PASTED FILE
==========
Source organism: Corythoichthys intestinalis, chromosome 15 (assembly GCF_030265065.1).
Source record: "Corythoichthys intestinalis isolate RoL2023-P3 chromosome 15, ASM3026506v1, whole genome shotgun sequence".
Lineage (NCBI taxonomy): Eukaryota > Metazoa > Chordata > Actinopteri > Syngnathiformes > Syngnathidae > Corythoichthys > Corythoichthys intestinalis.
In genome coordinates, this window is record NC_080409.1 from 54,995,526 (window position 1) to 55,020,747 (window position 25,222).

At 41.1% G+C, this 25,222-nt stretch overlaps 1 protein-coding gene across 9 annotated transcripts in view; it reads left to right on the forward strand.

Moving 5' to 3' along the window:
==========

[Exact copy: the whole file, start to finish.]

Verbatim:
Source organism: Corythoichthys intestinalis, chromosome 15 (assembly GCF_030265065.1).
Source record: "Corythoichthys intestinalis isolate RoL2023-P3 chromosome 15, ASM3026506v1, whole genome shotgun sequence".
Lineage (NCBI taxonomy): Eukaryota > Metazoa > Chordata > Actinopteri > Syngnathiformes > Syngnathidae > Corythoichthys > Corythoichthys intestinalis.
In genome coordinates, this window is record NC_080409.1 from 54,995,526 (window position 1) to 55,020,747 (window position 25,222).

At 41.1% G+C, this 25,222-nt stretch overlaps 1 protein-coding gene across 9 annotated transcripts in view; it reads left to right on the forward strand.

Moving 5' to 3' along the window: